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Popcorn Kid aired from March until April 1987 on CBS.

The venerable old Majestic movie house, a revival theater in Kansas City, was the setting for this comedy about teenagers. It was the Majestic's policy to hire local high school kids to man the concession stand, and they were a motley group. Scott ( Bruce Norris) loved movies and dreamt of becoming a star himself someday; Willie ( Jeffrey Joseph) wanted people to see him as more than just a great athlete; Gwen ( Penelope Ann Miller) was the " intellectual," a good student who had a secret crush on Scott; and Lynn Holly ( Faith Ford) was the stereotypical dumb bombshell whose beauty was a turn-on for Scott, despite the fact that he was too shy to ask her out. Marlin ( John Christopher Jones) was the Majestic's spaced-out projectionist and Leonard ( Raye Birk) its married manager who had no kids of his own-which suited him just fine.

A Review from the Chicago Tribune

Popcorn Kid` Sorely Lacks Comedic Pop
March 23, 1987|By Clifford Terry, TV/radio critic.

Toward the beginning of ``The Popcorn Kid,`` when the supposedly 16-year- old protagonist, Scott Creasman (appealingly played by Northwestern-alumnus Bruce Norris of Broadway`s ``Biloxi Blues``), says he would like to be in the movies--perhaps as a writer--the laugh-track goes absolutely wild, as if in anticipation that that`s as good as it will get.

Which is not an entirely spurious supposition, judging from the first episode of this canine of a sitcom that is being unleashed for the first time at 7:30 p.m. Monday on CBS-Ch. 2.

Created by Barry Kemp (``Newhart,`` ``Fresno``) and Mark Ganzel, it features an ensemble of high-school classmates who work as ``popcorn pushers`` at the refreshment counter (``the last outpost of reality``) in Kansas City`s lavish old Majestic Theater. Besides spunky Scott, there is Gwen Stottlemeyer (Penelope Ann Miller, also of ``Biloxi Blues``), a sardonic sweetie who has a secret crush on our boy; Willie Dawson (Jeffrey Joseph), a black kid who rushes in every afternoon after football practice; and the wondrously named Lynn Holly Brickhouse (soap-opera ingenue Faith Ford), a blond-baby-doll airhead (Scott dubs her ``the flagship of the female fleet``) who shows up in her job interview in her cheerleading outfit and, it turns out, doesn`t know her film-buff admirer from ``Adam`s Rib.``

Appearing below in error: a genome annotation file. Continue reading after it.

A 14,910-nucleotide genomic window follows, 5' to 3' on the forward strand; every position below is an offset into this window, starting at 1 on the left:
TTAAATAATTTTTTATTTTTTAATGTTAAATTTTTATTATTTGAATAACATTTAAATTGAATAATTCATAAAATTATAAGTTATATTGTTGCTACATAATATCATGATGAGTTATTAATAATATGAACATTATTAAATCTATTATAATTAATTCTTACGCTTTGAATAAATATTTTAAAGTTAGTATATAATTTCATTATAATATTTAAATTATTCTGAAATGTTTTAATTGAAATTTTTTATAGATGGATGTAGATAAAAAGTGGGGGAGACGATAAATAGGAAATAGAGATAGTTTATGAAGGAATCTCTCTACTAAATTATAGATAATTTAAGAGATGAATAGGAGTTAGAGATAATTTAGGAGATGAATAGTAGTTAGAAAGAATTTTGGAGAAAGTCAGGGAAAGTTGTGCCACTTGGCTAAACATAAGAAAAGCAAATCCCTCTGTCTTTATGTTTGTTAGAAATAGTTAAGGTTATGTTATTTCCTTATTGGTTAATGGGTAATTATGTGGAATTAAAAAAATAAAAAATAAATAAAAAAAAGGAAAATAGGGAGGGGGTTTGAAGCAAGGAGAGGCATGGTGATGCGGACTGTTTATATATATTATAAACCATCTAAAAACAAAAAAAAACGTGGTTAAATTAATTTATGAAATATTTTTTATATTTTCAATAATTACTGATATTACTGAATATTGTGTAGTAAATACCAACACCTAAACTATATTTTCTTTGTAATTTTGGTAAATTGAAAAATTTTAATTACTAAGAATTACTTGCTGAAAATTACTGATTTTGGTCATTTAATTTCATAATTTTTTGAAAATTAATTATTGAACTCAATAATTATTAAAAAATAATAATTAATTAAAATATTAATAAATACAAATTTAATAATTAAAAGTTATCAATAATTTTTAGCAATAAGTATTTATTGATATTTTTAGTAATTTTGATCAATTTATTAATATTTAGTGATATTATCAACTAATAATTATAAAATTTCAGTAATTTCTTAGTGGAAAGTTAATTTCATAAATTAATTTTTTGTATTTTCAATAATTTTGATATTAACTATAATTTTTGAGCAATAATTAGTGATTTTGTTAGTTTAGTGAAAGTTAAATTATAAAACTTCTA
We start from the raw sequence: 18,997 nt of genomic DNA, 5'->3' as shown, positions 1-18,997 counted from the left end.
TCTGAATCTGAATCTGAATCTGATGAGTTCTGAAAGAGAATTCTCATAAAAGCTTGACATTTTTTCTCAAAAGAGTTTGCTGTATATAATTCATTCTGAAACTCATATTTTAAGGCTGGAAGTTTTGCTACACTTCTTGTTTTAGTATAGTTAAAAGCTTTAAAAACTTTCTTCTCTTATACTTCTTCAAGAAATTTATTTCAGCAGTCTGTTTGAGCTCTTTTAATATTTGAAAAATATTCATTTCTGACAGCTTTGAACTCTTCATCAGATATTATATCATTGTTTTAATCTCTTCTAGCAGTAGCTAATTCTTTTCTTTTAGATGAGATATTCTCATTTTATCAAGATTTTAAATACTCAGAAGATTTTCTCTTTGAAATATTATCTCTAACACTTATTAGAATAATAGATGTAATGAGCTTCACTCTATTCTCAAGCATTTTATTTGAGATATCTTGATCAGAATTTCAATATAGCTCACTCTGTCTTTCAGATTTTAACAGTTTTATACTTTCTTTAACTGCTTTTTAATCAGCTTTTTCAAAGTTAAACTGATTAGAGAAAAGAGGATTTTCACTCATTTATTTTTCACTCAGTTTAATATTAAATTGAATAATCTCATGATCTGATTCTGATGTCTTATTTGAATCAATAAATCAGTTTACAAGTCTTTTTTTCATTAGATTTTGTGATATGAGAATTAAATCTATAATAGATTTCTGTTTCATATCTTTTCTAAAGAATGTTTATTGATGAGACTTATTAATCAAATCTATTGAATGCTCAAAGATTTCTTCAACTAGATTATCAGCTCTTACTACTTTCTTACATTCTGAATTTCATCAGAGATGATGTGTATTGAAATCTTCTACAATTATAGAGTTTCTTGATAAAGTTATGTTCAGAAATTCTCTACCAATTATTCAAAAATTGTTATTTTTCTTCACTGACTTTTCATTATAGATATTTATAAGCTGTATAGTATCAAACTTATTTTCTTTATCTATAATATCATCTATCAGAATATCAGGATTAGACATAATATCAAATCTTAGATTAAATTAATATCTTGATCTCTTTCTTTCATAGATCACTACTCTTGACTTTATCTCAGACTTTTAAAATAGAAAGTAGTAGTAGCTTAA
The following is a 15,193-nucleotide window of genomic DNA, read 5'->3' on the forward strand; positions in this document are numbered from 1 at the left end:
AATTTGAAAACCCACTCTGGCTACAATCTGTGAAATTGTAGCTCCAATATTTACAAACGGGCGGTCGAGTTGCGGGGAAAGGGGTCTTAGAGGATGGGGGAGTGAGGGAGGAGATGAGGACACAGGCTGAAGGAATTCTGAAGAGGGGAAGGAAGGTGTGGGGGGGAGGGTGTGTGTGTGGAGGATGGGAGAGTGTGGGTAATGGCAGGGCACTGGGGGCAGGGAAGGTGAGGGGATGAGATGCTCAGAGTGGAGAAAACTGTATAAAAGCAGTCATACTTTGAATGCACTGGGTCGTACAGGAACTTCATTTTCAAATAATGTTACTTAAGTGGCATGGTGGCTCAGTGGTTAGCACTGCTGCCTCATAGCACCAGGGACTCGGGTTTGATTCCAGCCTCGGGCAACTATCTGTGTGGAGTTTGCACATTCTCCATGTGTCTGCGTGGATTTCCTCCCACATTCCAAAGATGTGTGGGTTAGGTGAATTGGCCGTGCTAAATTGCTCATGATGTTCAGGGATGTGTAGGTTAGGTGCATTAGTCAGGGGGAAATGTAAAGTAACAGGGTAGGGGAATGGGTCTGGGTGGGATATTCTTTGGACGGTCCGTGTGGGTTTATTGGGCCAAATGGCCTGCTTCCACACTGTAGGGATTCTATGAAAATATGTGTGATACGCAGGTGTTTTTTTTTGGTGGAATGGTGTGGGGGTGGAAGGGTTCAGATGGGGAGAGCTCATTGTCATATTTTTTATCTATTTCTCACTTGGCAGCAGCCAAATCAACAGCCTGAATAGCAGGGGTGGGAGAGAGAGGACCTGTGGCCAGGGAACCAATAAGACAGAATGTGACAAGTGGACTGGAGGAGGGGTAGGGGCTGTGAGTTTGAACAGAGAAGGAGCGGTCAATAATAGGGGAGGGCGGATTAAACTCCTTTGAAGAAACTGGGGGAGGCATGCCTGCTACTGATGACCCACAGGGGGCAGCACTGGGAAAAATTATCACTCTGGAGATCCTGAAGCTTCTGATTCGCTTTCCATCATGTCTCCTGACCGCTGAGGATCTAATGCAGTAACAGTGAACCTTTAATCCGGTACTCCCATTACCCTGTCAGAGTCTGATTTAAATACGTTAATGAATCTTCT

Also along for good measure or whatever are wacky projectionist Marlin Bond (John Christopher Jones), a Michael J. Pollard look-alike and self-styled ``man in the glass booth`` whose professional credo is, ``Keep your eyes on the flicks and not on the chicks,`` and theater manager Leonard Brown (Raye Birk), a hard-driving grinch who notes, ``My wife and I don`t have kids of our own. No reason--just never wanted them.``

In the opener, Scott tries to prevent the landmark Art Deco theater from being converted into still-another multiplex establishment--which allows the series to move along to its second episode (airing at 7:30 p.m. this Friday in what will be the regular period). This time out, Lynn Holly enters the Miss Kansas City Dream Queen pageant, which is being held at the Majestic--a contest, her pushy mother confides, is ``based on a combination of traits, although no pig has ever won.``